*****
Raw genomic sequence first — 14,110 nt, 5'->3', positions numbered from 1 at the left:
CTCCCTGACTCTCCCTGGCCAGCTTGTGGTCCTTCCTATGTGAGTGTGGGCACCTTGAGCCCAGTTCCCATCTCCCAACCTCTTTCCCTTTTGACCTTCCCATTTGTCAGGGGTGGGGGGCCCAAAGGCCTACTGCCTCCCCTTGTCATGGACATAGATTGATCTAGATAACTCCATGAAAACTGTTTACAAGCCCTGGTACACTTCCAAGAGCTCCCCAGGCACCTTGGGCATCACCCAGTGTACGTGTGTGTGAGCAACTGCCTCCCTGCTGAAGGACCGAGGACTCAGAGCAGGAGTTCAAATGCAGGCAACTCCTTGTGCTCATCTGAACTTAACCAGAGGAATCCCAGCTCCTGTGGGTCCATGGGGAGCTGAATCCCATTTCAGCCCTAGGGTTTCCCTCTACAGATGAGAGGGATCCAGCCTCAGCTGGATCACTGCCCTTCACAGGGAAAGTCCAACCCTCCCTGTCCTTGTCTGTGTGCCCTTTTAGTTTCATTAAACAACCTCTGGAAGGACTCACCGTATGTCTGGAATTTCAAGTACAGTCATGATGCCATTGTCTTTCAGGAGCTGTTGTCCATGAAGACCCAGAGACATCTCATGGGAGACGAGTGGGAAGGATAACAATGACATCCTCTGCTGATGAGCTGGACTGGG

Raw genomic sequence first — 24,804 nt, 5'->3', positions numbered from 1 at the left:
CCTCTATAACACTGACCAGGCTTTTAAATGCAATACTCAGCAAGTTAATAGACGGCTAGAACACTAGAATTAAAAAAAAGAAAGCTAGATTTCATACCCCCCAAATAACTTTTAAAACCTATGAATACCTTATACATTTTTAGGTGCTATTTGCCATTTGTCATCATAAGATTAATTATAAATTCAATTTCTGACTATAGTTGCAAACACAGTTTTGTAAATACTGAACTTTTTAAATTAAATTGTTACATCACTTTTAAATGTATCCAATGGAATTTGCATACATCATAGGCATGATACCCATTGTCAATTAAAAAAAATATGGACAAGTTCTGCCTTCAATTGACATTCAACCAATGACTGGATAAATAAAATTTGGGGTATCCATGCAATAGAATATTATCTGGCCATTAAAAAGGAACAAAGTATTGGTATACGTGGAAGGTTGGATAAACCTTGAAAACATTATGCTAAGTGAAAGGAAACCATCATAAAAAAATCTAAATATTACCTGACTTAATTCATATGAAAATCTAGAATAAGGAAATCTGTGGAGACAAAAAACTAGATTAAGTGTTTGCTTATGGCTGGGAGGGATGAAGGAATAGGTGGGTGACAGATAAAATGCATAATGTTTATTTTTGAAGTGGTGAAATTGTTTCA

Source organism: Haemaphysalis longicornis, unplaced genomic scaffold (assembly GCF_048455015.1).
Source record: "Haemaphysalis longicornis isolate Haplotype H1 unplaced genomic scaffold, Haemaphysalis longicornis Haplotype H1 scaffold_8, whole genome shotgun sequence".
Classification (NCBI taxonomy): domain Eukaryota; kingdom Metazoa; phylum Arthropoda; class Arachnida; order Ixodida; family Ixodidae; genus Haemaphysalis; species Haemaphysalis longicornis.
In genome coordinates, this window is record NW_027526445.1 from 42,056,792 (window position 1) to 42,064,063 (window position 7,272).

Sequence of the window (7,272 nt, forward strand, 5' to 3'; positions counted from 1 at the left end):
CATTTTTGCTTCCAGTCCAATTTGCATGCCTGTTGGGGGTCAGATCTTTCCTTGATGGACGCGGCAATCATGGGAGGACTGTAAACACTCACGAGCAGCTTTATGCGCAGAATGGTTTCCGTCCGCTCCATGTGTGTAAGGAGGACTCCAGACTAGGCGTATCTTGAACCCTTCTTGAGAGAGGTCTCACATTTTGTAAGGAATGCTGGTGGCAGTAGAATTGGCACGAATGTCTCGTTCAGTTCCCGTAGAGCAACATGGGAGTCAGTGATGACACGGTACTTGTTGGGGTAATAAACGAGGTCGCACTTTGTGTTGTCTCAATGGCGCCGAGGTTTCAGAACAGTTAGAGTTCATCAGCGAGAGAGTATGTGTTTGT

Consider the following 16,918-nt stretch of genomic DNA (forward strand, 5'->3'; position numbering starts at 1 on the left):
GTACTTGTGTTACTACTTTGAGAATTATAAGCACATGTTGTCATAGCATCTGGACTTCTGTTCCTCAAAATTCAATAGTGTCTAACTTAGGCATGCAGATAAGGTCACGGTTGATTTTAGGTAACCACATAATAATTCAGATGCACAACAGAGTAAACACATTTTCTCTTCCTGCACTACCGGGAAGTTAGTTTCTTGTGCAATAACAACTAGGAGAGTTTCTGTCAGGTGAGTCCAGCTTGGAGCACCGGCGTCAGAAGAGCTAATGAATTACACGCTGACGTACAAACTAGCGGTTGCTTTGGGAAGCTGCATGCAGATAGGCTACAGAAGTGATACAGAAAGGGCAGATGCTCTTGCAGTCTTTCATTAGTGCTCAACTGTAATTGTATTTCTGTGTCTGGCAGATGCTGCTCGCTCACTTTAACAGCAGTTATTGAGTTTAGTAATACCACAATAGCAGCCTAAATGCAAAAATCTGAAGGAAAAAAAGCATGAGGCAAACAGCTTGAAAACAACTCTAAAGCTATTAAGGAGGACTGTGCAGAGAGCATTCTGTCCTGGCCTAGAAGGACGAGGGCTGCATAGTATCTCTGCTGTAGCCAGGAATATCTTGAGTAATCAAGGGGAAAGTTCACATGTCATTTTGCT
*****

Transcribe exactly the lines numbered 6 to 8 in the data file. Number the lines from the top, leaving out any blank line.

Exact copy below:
Source record: "Haemaphysalis longicornis isolate Haplotype H1 unplaced genomic scaffold, Haemaphysalis longicornis Haplotype H1 scaffold_8, whole genome shotgun sequence".
Classification (NCBI taxonomy): domain Eukaryota; kingdom Metazoa; phylum Arthropoda; class Arachnida; order Ixodida; family Ixodidae; genus Haemaphysalis; species Haemaphysalis longicornis.
In genome coordinates, this window is record NW_027526445.1 from 42,056,792 (window position 1) to 42,064,063 (window position 7,272).